About The Committee

The Committee is a unique resource on Chinese politics. With the conclusion of the 19th National Congress of the Chinese Communist Party (CCP) in October 2017, The Committee allows users to quickly and easily reference profiles of the 203 full members and the 172 alternate members of the 19th Central Committee. The user interface for this sample of 375 Chinese politicians is built around a business card motif, each of which contains key biographical information of a Central Committee member in both English and Chinese.

The Committee will be updated as members are promoted, change positions, or, in a prospective career-ending scenario that has become more common in the Xi Jinping era, are purged. It will also showcase MacroPolo’s analysis of Chinese elite politics, political norms, and the future of the CCP.

It is important to focus on the Central Committee because it is the broad body of CCP elites that defines and mediates politics in China. That is because every central and provincial leader of consequence, as well as key military personnel and heads of various government institutions, are typically included in this important political body. The Central Committee also contains China’s future cohort of top leaders—those who will ascend to the Politburo or its Standing Committee at the 20th Party Congress in 2022.

The Central Committee, according to the Party Constitution, is one of the CCP’s two “highest leading bodies”—the other being the National Congress, which meets every five years—and has “the power to make decisions on major national policies.” The National Congress “elects” the Central Committee, although the process is controlled by top CCP leaders.

When the National Congress is not in session, the Central Committee is charged with implementing its resolutions, directing all CCP work, and representing the CCP in external relations.The Central Committee meets at least once every year for a plenary session, or “plenum,” which is convened by the Politburo. All 375 members can participate in plenums but alternate members cannot vote on any decisions.

The analyses of Chinese politics that appear on The Committee focus on topics we believe matter most for markets, businesses, and the policy community. The aim is to offer relevant insight and commentary on political drivers and interest group dynamics that can determine important policy debates and economic decisions in China.

This is increasingly important because China’s current and future economic reforms are inherently political. That is to say, the nature of China’s economic reforms has changed—the “reform dividends,” which previously more or less lifted all boats, will no longer apply equally to all interest groups and economic constituencies. The reform choices China makes from now on will be fundamentally about redistributing wealth and benefits, choosing among winning and losing constituencies, and enfranchising marginalized populations who have been left on the periphery of prosperity. We expect interest-driven politics to intensify in the years to come.

Our analysis will include, for example, postmortems on the outcomes of the 19th Party Congress, examinations of bureaucratic politics and the Central Committee itself, personnel politics, and the state of the anticorruption campaign, among other topics.

We hope you find The Committee useful and will continue to keep up with updates. To provide feedback and corrections, please contact Damien Ma and Neil Thomas.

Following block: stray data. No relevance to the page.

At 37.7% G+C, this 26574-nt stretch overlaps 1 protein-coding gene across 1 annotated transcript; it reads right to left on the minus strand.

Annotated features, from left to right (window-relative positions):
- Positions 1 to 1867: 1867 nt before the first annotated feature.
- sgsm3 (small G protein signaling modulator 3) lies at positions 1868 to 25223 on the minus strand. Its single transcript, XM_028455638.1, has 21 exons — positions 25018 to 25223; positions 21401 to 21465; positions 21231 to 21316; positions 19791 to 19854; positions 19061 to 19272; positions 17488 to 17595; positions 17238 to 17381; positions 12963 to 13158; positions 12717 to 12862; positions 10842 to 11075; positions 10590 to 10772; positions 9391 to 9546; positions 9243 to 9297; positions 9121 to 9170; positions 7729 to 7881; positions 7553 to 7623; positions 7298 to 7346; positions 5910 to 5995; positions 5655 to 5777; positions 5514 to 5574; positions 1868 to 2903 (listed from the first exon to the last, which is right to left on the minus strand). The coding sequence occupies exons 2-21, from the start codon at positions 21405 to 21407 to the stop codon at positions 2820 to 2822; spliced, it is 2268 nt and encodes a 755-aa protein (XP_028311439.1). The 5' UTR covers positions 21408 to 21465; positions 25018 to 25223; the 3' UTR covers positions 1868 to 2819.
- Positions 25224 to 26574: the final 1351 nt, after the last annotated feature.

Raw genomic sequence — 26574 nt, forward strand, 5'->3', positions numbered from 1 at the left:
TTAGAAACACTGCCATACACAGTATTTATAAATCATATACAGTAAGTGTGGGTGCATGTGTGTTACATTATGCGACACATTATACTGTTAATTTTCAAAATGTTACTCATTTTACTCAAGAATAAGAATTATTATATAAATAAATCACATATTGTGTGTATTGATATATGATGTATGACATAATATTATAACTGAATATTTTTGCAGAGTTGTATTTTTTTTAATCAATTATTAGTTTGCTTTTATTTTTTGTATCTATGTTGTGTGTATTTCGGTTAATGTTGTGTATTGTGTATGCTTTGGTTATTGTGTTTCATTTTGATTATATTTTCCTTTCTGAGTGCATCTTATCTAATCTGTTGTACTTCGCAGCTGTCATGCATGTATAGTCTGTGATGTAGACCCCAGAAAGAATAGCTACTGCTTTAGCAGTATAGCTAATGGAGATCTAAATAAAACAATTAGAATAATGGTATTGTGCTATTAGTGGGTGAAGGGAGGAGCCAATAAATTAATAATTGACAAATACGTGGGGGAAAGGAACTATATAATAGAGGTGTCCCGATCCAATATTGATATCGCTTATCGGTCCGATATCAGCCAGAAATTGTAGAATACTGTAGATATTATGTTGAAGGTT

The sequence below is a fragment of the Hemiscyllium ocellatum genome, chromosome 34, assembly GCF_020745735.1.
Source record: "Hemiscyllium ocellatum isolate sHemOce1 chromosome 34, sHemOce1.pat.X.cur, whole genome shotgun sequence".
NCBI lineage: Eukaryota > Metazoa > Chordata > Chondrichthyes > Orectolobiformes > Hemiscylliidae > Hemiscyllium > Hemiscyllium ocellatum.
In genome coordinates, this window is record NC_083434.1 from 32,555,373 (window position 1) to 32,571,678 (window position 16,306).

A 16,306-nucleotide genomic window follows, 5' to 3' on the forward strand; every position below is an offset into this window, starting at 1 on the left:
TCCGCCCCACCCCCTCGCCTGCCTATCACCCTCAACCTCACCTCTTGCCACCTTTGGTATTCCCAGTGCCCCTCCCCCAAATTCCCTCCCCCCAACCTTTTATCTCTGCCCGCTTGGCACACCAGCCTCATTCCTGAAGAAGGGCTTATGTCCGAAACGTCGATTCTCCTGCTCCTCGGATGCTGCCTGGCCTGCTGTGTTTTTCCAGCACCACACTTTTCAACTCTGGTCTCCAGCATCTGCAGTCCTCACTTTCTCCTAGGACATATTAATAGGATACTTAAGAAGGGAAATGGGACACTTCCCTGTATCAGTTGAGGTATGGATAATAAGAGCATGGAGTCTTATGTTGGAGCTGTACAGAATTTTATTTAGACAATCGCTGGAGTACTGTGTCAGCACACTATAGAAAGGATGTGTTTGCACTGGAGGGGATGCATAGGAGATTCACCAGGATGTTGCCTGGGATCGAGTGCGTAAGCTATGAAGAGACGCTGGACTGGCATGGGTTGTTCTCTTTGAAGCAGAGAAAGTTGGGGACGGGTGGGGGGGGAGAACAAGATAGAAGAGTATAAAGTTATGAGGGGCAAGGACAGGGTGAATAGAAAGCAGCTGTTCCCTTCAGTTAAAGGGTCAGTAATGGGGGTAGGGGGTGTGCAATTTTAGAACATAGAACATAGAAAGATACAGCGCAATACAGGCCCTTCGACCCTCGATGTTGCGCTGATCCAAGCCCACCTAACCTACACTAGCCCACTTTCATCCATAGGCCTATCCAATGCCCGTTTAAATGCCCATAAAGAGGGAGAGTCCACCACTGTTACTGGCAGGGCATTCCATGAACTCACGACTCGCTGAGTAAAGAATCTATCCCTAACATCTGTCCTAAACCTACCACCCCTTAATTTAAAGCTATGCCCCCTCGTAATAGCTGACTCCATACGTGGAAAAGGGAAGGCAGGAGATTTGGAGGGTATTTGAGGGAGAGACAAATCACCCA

Methodological Notes:

As a main feature of The Committee, it is important that we aim to provide the latest personnel information. This means that the biographical cards may change over time, as we consider additional information about certain Central Committee members. Because this database is based largely on open source research, we will strive to modify any information that might be inaccurate or out of date in a timely manner.

In our presentation of the biographical data of Central Committee members, we have struck a balance between usefulness and comprehensiveness. Since this is a dynamic database that will be improved over time, users should take note of a few points:

  • Position data reflect what, in our judgment, are the one or two most relevant positions held by each member, even though some members hold more appointments than currently listed.
  • Previous positions reflect either the position a member held immediately before his or her current position or, if a member has held the same position for some time, the position he or she had during the 18th Central Committee (2012–2017).
  • Members’ ages are current as of March 2019. As official sources typically do not provide an exact birthday, we chose to count all those born in March as having already passed their birthday in 2019.
  • In cases where rank data are not clearly defined for some members, we used our judgment to infer rank.
  • Sector data reflect our assessment of the primary sector of that member’s employment. Where members hold simultaneous positions in different sectors, such as having dual Party and state roles, we used our discretion in determining which position to prioritize.

Glossary of Abbreviations

CCDI = Central Commission for Discipline Inspection

CCP = Chinese Communist Party

CMC = Central Military Commission

CPPCC = Chinese People’s Political Consultative Conference

NPC = National People’s Congress

PAP = People’s Armed Police

PLA = People’s Liberation Army

PLAAF = People’s Liberation Army Air Force

PLAN = People’s Liberation Army Navy

SAPPRFT = State Administration of Press, Publication, Radio, Film and Television

SAR = Special Administrative Region

SASAC = State-owned Assets Supervision and Administration Commission